New figures show larger proportion of strokes in the middle-aged

Statistics released by Public Health England have found that over a third of first-time strokes happen in middle-aged adults

In England, one in six people will have a stroke in their lifetime, and new statistics released by Public Health England (PHE) show that 57,000 people had their first-time stroke in 2016.

It is estimated that around 30% of people who have a stroke will go on to experience another.

Stroke is the third most common cause of premature death and a leading cause of disability in the UK. There are around 32,000 stroke-related deaths in England each year.

While the majority of stroke occur in the older generation, PHE’s figures also found that 38% of first-time strokes happen between the ages of 40-69 with more occurring now compared to a decade ago.

PHE has launched a new stroke campaign called ACT FAST, which urges the public to call 999 if they notice ever one of the signs of a stroke in themselves, or in others:

  • Face- has their face fallen on one side? Can they smile?
  • Arms- can they raise both arms and keep them there?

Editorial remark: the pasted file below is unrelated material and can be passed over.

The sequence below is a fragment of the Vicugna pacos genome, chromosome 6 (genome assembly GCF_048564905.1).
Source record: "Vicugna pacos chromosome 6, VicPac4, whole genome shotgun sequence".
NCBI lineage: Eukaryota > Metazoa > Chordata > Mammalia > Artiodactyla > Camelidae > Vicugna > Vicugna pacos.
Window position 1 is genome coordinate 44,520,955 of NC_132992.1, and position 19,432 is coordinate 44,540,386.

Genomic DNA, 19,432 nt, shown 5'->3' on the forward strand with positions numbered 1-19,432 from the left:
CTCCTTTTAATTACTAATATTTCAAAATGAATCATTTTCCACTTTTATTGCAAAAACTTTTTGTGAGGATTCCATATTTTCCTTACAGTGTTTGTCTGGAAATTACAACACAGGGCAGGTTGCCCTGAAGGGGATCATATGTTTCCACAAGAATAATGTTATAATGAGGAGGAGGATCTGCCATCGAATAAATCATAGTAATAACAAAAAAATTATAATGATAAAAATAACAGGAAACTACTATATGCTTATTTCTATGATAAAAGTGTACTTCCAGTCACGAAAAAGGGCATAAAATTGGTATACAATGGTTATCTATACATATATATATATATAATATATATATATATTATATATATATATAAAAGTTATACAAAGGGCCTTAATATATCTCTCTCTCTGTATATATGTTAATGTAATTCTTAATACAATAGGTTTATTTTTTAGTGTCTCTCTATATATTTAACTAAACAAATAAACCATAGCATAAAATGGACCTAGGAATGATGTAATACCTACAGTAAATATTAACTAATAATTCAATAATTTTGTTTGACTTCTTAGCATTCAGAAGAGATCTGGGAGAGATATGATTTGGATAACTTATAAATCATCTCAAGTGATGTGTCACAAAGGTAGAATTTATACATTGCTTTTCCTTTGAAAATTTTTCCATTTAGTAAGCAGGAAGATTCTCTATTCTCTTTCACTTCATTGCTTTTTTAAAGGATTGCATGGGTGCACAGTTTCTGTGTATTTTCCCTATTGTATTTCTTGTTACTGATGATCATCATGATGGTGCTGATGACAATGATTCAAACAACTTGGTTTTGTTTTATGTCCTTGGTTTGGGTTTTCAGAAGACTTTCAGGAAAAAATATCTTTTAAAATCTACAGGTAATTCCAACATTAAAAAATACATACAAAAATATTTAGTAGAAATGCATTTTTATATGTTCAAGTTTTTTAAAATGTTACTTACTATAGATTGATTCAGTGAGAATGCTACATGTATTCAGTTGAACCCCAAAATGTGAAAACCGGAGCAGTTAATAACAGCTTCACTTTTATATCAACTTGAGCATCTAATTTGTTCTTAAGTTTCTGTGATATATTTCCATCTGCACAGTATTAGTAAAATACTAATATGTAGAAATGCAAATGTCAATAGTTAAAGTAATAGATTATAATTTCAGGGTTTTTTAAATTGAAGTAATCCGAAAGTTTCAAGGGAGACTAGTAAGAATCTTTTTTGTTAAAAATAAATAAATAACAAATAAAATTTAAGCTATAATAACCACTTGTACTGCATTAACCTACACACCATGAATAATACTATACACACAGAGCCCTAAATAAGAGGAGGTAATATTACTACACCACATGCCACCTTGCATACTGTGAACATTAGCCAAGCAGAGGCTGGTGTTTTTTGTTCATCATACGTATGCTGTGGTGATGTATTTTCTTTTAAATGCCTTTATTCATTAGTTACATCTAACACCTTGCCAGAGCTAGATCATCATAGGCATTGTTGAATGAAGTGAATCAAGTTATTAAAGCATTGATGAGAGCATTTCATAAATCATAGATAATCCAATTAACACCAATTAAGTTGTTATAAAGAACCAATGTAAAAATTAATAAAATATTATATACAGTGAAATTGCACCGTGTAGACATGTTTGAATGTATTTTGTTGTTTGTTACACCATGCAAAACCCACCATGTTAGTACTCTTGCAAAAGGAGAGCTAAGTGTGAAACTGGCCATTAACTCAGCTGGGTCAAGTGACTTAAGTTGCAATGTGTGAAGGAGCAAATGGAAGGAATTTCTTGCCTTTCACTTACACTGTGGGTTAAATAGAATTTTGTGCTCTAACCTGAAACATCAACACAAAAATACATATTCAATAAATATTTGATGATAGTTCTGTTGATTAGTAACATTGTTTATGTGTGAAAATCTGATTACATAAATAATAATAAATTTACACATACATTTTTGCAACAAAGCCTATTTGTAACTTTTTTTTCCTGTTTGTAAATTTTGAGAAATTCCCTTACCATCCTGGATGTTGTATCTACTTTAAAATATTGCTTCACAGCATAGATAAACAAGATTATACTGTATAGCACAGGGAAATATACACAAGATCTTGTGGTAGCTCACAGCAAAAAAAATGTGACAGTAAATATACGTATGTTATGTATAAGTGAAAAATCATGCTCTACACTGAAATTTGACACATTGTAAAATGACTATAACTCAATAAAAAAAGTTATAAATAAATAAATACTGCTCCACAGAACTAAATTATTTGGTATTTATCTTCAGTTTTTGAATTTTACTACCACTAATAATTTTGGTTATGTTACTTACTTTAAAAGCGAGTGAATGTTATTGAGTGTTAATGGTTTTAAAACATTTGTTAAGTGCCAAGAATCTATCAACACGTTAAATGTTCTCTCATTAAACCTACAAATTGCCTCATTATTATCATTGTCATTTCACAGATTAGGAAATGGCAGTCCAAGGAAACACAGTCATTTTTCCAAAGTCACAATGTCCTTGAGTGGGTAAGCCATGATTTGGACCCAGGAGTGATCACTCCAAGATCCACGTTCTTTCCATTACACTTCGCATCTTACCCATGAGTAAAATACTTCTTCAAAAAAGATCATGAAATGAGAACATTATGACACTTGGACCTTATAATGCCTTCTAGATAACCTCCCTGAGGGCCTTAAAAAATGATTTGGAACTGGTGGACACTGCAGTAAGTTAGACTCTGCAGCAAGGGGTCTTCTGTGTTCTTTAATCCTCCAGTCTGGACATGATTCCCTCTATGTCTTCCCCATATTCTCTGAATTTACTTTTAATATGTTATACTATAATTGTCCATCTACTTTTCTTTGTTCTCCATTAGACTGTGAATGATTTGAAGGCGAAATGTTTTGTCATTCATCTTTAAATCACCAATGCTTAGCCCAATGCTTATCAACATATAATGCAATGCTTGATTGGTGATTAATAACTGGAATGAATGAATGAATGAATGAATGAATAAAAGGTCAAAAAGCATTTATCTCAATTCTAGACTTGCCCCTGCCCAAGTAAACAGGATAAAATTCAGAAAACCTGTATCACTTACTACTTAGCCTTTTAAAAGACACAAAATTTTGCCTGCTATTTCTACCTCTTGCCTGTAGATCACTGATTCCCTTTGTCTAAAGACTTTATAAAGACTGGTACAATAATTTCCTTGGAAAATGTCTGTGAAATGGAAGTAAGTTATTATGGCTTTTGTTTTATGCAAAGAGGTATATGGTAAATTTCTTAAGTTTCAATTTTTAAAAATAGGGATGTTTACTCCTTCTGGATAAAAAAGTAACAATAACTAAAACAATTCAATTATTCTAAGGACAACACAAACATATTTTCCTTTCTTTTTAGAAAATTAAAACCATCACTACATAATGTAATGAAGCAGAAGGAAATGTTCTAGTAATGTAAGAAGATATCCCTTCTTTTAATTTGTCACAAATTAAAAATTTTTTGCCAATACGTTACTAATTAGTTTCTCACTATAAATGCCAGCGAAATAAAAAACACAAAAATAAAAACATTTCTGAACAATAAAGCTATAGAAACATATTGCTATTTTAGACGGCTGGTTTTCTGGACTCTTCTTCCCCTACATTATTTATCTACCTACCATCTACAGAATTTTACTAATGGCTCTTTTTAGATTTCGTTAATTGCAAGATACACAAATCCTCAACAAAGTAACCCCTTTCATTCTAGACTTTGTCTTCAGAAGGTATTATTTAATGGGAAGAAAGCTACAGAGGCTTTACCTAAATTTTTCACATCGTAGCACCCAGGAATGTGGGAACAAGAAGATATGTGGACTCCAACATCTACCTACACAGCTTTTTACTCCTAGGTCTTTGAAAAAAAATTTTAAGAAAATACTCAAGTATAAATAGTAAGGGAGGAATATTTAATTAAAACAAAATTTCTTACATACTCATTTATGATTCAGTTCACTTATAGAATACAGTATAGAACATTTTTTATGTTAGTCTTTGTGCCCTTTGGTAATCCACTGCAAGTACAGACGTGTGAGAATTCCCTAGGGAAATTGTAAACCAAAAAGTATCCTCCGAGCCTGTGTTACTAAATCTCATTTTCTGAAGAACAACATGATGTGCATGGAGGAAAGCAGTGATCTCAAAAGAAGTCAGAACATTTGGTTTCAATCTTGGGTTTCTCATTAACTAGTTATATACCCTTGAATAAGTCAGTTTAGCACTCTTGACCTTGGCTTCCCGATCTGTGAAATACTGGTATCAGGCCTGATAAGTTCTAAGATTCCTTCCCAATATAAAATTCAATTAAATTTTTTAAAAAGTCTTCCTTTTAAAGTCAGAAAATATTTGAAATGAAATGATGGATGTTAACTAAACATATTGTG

• Speech- is their speech slurred?
  • Time- to call 999

Around 1.9 million nerve cells in the brain are lost every minute that a stroke is left untreated, which can result in slurred speech and paralysis. If left untreated, a stroke can result in permanent disability or death.

Steve Brine MP, Parliamentary Under Secretary of State for Public Health and Primary Care, said: “Strokes still claim thousands of lives each year, so the message of this Act FAST campaign remains as relevant as ever.

“The faster you act, the greater the chance of a good recovery. That’s why I’m urging everybody, and we must remember stroke can hit at any age, to familiarise themselves with the signs of a stroke and be ready to act fast.

Around three-quarters of stroke survivors have arm or leg weakness, around 60% have visual problems and around a half have difficulty swallowing and loss of bladder control. Communication is also affected in around a third of stroke survivors.

Juliet Bouverie, CEO of the Stroke Association, said: “As the UK’s leading stroke charity, we have said time and again that stroke devastates lives in an instant.

“Almost two-thirds of stroke survivors leave hospital with a disability, but it doesn’t have to be this way. The faster you seek and receive emergency specialist treatment for stroke, the better your chances of making a good recovery. Knowing the signs of stroke and being able to Act FAST could save a life – your life.”

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